The remaining feature is a trio of white LEDs to function as a torch, but it’s less than stellar in the brightness department. Given that there’s not much in the way of control inside the battery packs themselves, I reckon this unit could actually overdischarge a pack, causing damage.

Torch LED & Charge Indicator
Torch LED & Charge Indicator

The top of the unit has a large label with windows in for the various LEDs, and a pad covering the tactile switch to operate the torch function.

Label
Label

The label on the side indicates the unit will operate down to 10.8v, good for the 3S packs, as well as the 18/20V packs.

Pack Connector
Pack Connector

Here’s what I was after – the battery pack connector. This has the full compliment of pins for all the balance taps too.

Casing Opened
Casing Opened

Removing a label, and a single screw gives access to the internals. There’s not much in here apart from a large PCB, with a few components.

Main PCB
Main PCB

The PCB is pretty sparse. There’s a microcontroller in the top right corner that does the torch LED switching, and the “battery indicator LEDs”. This is completely unmarked, which is very common now for Chinese microcontrollers. The only way I’m identifying this one is via a decap operation on the IC!
The USB ports have MOSFETs in their negative pin paths, probably to switch off the ports if they’re overloaded. The data pins are bridged together on one port, and connected to the DC-DC converter on the other port.

DC-DC Converter
DC-DC Converter

The main DC-DC converter IC is in the bottom right corner of the board, next to the input pins. This is an IP6503S multi-protocol USB charging converter, with a 24W power limit. This explains why the data pins of one of the USB ports is connected back here – it’s doing some communications with the connected device for fast charging. Chinese datasheet below.

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Yellow Jacket Titan P51-870 Digital Manifold Teardown

Front Panel & LCD
Front Panel & LCD
Front Panel & LCD

New tool time! I figured now I’m a fully ticketed member of the F-Gas community, I’d treat myself to passing the course by buying a decent set of refrigeration gauges. This is the Yellow Jacket P51-870 Titan manifold, a fully digital unit with all the useful functions built in. Basically an electronic module attached on the top of the standard Titan manifold, this unit performs all the regular functions I’d normally need either a calculator for, or other tools. The front of the unit has just a power button, LED & a large resistive touch TFT panel for display.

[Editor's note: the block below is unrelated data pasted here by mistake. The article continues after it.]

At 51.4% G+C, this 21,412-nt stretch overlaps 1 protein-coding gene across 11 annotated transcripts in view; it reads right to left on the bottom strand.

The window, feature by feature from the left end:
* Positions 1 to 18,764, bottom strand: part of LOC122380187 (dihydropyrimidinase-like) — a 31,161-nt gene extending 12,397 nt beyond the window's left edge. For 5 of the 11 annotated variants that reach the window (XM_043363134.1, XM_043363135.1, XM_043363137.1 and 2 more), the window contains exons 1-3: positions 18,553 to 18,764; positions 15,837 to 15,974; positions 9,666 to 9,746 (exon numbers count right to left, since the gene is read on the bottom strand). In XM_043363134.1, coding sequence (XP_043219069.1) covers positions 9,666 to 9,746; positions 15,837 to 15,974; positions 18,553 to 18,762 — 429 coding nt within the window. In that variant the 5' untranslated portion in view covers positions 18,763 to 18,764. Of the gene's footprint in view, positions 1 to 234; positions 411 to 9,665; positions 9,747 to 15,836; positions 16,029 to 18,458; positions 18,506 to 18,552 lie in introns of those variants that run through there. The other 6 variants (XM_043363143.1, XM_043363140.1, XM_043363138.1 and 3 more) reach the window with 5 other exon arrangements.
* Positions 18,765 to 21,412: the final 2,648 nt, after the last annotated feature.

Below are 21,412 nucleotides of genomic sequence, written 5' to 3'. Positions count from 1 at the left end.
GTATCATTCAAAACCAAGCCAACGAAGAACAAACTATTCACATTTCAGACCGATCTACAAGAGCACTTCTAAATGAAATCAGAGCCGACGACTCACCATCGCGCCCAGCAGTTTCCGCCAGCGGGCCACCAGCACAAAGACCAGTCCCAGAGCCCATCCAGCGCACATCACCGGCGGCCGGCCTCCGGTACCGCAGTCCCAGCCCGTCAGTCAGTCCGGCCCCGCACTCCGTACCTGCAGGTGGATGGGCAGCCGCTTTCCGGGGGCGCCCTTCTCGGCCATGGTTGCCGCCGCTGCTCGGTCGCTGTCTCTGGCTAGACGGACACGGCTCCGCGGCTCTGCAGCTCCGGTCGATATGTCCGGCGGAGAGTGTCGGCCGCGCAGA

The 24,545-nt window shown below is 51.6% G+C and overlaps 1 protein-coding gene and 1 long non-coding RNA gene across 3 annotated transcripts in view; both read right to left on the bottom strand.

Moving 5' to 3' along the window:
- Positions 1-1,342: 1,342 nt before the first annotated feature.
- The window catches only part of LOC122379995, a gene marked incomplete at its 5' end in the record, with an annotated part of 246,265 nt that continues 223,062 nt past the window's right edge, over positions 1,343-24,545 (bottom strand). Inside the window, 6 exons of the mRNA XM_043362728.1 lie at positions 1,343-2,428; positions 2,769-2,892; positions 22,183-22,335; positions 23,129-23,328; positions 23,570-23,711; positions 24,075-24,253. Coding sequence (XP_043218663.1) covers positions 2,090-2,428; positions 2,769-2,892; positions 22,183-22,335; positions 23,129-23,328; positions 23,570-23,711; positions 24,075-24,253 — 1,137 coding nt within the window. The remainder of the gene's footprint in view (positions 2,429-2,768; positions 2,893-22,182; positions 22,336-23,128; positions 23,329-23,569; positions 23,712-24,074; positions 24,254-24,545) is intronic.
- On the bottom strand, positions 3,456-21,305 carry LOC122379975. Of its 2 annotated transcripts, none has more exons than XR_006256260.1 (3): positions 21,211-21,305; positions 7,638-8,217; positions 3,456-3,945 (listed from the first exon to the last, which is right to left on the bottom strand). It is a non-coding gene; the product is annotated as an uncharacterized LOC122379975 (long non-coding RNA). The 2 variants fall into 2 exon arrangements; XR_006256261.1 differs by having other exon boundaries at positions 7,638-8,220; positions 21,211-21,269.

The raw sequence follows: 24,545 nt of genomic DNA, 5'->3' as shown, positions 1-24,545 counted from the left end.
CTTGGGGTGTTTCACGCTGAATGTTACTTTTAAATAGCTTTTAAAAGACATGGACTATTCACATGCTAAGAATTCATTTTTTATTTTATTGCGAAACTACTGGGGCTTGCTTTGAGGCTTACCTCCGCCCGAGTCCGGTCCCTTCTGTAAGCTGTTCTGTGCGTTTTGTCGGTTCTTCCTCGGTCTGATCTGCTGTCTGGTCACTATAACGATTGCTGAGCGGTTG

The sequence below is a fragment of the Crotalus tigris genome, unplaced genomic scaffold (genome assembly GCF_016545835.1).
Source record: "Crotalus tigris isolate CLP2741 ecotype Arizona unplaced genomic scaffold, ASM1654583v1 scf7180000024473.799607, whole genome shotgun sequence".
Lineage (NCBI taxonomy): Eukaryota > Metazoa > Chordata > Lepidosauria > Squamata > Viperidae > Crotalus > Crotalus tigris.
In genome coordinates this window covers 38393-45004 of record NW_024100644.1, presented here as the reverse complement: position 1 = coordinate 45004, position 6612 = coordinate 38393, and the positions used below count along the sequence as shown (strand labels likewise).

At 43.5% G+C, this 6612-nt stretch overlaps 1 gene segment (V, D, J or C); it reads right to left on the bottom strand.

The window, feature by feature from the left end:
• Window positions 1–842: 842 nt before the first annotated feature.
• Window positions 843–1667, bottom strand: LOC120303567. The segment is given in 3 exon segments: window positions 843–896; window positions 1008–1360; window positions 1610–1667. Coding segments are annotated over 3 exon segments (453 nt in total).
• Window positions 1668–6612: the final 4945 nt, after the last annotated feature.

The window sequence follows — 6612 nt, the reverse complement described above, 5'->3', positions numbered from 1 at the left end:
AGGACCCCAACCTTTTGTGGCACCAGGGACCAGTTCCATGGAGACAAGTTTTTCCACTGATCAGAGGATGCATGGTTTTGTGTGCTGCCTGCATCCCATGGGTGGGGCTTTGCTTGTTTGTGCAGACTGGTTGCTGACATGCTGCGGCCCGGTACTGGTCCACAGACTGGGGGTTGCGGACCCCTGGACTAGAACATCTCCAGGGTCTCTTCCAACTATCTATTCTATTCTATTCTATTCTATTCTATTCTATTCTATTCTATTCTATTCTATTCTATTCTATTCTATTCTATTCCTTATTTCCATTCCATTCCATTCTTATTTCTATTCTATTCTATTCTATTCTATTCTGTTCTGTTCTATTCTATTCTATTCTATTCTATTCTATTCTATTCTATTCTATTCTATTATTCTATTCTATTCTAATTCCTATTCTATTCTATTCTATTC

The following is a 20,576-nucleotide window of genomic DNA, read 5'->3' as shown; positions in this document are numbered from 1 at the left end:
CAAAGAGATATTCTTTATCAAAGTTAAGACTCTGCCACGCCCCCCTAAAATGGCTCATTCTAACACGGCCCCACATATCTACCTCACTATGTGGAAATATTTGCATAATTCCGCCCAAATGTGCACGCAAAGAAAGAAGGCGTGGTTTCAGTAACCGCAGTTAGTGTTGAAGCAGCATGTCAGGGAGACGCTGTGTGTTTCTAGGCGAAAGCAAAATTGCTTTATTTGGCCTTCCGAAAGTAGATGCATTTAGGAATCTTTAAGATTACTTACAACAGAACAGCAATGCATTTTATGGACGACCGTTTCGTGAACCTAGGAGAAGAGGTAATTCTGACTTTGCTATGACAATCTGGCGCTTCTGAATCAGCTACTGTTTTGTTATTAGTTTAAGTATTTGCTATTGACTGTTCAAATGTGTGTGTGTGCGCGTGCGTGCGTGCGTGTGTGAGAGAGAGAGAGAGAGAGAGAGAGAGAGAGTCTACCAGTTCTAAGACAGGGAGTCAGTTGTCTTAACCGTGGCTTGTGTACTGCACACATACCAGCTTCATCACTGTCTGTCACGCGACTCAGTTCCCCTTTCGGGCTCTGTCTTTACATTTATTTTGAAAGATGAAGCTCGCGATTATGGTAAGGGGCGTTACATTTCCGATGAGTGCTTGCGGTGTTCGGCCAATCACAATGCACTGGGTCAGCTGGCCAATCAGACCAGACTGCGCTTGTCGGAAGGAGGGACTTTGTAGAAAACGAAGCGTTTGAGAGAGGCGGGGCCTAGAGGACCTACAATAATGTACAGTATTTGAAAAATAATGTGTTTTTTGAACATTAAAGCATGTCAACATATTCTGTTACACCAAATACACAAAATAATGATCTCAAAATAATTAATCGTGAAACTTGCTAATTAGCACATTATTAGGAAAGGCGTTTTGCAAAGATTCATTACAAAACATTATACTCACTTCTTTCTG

Rear Panel
Rear Panel

The rear panel has the ports for charging the internal battery, which is micro USB – this is also used to download log data to a PC from a system processing run. There are 4 3.5mm jacks for the external temperature probes, and vacuum sensor.

Rear Cover Removed
Rear Cover Removed

Removing 4 Torx screws in the back panel allows the clamshell case to come apart, showing the mainboard, and the pressure transducers screwed into the manifold. The aux jacks & the USB charging & data port are supported on small vertical PCBs plugged into the mainboard via 0.1″ headers.

Main PCB Overview
Main PCB Overview

With the pressure transducers unplugged from their looms to the mainboard, the module is free from the manifold section.

Main Microcontroller
Main Microcontroller

The muscle of the operation here is a Freescale (now NXP) Kinetis K2 Series MK22FN512VLH12 ARM microcontroller. With a Cortex-M4 core at 120MHz, there’s a bit of beef here. The LCD & touch overlay is controlled by a Bridgetek FT810Q Embedded Video Engine. The video controller communicates with the microcontroller via SPI, and the LCD via parallel RGB. There’s some SPI Flash memory up on the left, for log data storage, a Winbond W25Q32JV 32Mbit part. Just under that is a pressure sensor, which I’ve been so far unable to pull a part number off. This is required to assist in calibration of the main pressure transducers.



Switching Section
Switching Section

In the top right corner of the board is a 74HC595 shift register, with quite a few discrete transistors & diodes hanging around it. I suspect this is used to switch between two vacuum sensors when both are plugged in – from looking at the waveforms present on the sensor interface, the power does appear to be switched ON/OFF on a single sensor at about 1Hz.